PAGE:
As Juventus look set to sign last season’s capocannoniere, Conor Clancy ponders whether or not the move, despite its obvious pros, makes sense given its complete cost
On Sunday, May 14, 2016, Gonzalo Higuain stood open-armed beneath the curva of the Stadio San Paolo, as his Neapolitan adorers lauded him after finishing off a record-breaking season for Napoli season by completing a hat-trick against Frosinone to bag 36 goals in 35 Serie A appearances.
Fast forward just over two months, and those same supporters now cry betrayal, as El Pipita closes in on a €94.7 million move to the only team to outperform the Partenopei last season – reigning Scudetto holders Juventus. Emotions are running high in Naples, as Higuain – who appeared to have formed a strong bond with more than Napoli, but also the city and its people – looks certain to join the one club that he really shouldn’t.
The Bianconeri have emerged victorious in each of the last five Serie A campaigns, and Higuain’s increasingly imminent arrival all but guarantees a sixth consecutive crown, one which could even be wrapped up before Massimiliano Allegri takes his side south to the San Paolo in April 2017, during round 30 of the 2016-17 season.
Higuain will undoubtedly be grateful to avoid enduring a gruelling public shaming like Cersei in Game of Thrones, however, his reception in Naples will be far from a welcomed homecoming.
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In Turin, Pipa will team up with compatriot Paulo Dybala; one of the most exciting and promising strikers in world football, no less. ‘Dyguain’, as their partnership has already been christened by La Gazzetta dello Sport, is certain to tear up the Italian top flight next season.
In forming Dyguain, La Vecchia Signora will have killed off any title race before the season ever got underway. The two have never taken the field together with Argentina but appear custom made to play with one another.
The right-footed Higuain, a born predator with a sharp eye for goal, will be complemented the left-footed Dybala, who will drop deep and work the channels in search of space, likely dragging defenders all over the pitch with him.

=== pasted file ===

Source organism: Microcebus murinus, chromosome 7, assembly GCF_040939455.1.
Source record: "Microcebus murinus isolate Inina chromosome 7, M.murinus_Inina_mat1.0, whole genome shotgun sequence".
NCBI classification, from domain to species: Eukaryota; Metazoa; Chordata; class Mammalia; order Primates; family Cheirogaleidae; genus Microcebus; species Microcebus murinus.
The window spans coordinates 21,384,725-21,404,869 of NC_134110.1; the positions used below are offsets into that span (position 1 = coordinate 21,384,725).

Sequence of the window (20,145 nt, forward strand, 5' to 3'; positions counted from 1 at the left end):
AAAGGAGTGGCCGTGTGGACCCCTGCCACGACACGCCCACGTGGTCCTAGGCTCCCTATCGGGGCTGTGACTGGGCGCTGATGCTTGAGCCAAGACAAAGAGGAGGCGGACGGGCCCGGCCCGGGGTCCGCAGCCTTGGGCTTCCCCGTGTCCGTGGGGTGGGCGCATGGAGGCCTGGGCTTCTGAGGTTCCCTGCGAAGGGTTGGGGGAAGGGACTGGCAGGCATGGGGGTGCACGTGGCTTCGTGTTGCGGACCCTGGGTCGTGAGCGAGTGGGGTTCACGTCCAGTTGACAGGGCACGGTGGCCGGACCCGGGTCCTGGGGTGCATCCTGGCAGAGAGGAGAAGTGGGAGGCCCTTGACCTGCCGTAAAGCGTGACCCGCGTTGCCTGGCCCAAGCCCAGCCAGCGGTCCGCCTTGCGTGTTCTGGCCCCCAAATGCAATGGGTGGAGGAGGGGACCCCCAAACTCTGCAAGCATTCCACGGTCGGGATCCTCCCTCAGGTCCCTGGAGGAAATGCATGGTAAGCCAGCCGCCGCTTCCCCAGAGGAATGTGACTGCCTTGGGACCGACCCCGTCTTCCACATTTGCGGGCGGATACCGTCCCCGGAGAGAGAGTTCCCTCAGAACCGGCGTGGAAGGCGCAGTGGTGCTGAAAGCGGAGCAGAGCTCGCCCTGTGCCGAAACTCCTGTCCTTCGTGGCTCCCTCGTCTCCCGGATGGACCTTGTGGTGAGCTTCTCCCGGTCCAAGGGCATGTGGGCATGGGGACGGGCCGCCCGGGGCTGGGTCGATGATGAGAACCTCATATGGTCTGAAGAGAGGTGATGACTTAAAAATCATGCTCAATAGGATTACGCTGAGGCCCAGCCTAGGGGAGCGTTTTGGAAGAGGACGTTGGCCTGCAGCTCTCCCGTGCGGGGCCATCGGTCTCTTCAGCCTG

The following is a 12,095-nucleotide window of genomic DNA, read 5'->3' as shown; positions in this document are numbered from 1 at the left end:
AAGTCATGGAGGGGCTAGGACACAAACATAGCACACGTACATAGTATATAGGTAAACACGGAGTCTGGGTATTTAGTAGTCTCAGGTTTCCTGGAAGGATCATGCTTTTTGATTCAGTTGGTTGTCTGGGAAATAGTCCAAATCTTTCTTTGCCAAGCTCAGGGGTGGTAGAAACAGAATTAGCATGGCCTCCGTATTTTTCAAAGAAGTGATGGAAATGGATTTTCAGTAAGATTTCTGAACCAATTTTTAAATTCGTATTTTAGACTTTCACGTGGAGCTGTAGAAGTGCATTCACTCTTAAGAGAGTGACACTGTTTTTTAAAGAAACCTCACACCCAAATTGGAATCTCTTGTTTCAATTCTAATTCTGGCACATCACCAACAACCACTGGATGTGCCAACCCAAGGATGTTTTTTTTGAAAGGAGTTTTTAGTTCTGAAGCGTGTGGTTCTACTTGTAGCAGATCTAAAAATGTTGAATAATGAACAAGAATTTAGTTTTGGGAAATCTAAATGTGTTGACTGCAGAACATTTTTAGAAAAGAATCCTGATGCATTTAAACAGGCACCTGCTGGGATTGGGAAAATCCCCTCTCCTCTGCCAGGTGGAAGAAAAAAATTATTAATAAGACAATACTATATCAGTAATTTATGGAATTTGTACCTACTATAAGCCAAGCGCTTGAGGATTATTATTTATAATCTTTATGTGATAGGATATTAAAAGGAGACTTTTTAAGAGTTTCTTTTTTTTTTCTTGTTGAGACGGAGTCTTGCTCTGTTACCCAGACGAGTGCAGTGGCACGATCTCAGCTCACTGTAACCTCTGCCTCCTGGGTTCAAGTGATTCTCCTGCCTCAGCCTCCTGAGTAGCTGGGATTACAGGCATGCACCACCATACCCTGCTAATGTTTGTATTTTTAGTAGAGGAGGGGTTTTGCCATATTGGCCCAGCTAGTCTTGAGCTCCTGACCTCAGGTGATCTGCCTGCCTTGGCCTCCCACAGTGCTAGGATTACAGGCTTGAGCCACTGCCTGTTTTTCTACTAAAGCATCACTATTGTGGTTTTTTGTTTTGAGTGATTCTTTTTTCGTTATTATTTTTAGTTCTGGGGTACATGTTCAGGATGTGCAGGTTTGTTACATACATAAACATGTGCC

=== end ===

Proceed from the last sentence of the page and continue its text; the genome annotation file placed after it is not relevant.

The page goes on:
Dybala, appropriately for his No.21 jersey with the club, could occupy the role of an advanced playmaker who also contributes goals, with Higuain to become the go-to-guy for finding the net.
“This Higuain affair is hurting me because he is going to a direct rival like Juventus,” said Napoli icon Diego Maradona last week.
Maradona will not be the only one upset by this move, as he joins a long list of supporters, from those of the Partenopei to Roma, to the Milanese clubs of Inter and AC Milan, too. No club on the peninsula will be able to cope with Juve’s newfound attacking prowess.
With Dybala joining Higuain in attack, along with Pjanic, Marko Pjaca, Dani Alves and co. assisting in providing the ammunition, Juventus’ indomitable defence will be accompanied by an unstoppable strike force as they look to add to their domestic domination with European success.
At nearly €95m, the fee expected to be paid for the striker is largely inconsequential, as it will be just a passing on of the money to be received for Paul Pogba. Nonetheless, with Mario Mandzukic and Simone Zaza already at the club, if this is the most resourceful investment of those funds is a reasonable question to ask.
In order to adequately shape up for a European push, Juventus could recruit another striker for around half of the price, and reinvest the remaining money into adding depth to their midfield, which will be weakened by Pogba’s exit.
Whether or not the 29-year-old will be the decisive factor in pushing the Bianconeri further in the Champions League remains to be seen, but Juventus could well be about to kill off the title race with no significant benefit to their Champions League chances.